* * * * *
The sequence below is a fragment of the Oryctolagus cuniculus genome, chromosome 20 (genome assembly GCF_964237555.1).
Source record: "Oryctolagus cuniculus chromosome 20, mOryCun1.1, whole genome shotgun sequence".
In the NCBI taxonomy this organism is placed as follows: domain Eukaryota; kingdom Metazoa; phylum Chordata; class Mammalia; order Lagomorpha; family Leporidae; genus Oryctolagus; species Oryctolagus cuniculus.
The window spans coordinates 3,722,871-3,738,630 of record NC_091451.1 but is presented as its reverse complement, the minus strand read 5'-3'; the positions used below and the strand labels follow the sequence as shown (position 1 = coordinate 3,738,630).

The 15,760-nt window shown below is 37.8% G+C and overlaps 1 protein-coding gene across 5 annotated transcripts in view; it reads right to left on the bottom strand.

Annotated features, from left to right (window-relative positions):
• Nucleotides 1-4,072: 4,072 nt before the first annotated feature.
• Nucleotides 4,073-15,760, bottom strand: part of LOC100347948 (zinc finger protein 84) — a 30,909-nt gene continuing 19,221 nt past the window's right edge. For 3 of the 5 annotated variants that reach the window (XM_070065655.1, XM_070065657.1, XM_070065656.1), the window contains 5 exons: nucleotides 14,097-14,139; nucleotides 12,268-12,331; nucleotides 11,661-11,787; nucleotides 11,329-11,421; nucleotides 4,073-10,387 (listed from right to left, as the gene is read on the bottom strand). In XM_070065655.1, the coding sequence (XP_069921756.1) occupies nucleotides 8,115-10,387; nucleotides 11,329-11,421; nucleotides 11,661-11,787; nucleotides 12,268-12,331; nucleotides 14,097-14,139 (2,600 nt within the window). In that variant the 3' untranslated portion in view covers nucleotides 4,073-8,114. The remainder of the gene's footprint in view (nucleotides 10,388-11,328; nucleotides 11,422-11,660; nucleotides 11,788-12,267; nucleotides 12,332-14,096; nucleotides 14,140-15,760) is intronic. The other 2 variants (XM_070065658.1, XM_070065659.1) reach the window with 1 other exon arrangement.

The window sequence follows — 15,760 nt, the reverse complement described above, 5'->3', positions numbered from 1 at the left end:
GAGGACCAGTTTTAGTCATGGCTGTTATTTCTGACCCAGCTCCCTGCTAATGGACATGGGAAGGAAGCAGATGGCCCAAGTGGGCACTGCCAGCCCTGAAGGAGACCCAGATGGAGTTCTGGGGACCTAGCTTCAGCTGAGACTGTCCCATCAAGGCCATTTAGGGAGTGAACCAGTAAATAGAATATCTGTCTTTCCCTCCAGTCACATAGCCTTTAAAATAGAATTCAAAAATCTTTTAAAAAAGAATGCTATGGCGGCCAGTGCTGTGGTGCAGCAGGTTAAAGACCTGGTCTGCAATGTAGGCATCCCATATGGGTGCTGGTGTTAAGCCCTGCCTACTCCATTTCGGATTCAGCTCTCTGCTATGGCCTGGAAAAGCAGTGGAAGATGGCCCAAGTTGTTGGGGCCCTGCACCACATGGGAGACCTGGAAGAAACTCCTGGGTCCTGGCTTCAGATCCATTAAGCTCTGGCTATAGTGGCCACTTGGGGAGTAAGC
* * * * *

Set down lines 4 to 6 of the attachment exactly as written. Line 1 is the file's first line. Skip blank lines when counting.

The window spans coordinates 3,722,871-3,738,630 of record NC_091451.1 but is presented as its reverse complement, the minus strand read 5'-3'; the positions used below and the strand labels follow the sequence as shown (position 1 = coordinate 3,738,630).

The 15,760-nt window shown below is 37.8% G+C and overlaps 1 protein-coding gene across 5 annotated transcripts in view; it reads right to left on the bottom strand.

Annotated features, from left to right (window-relative positions):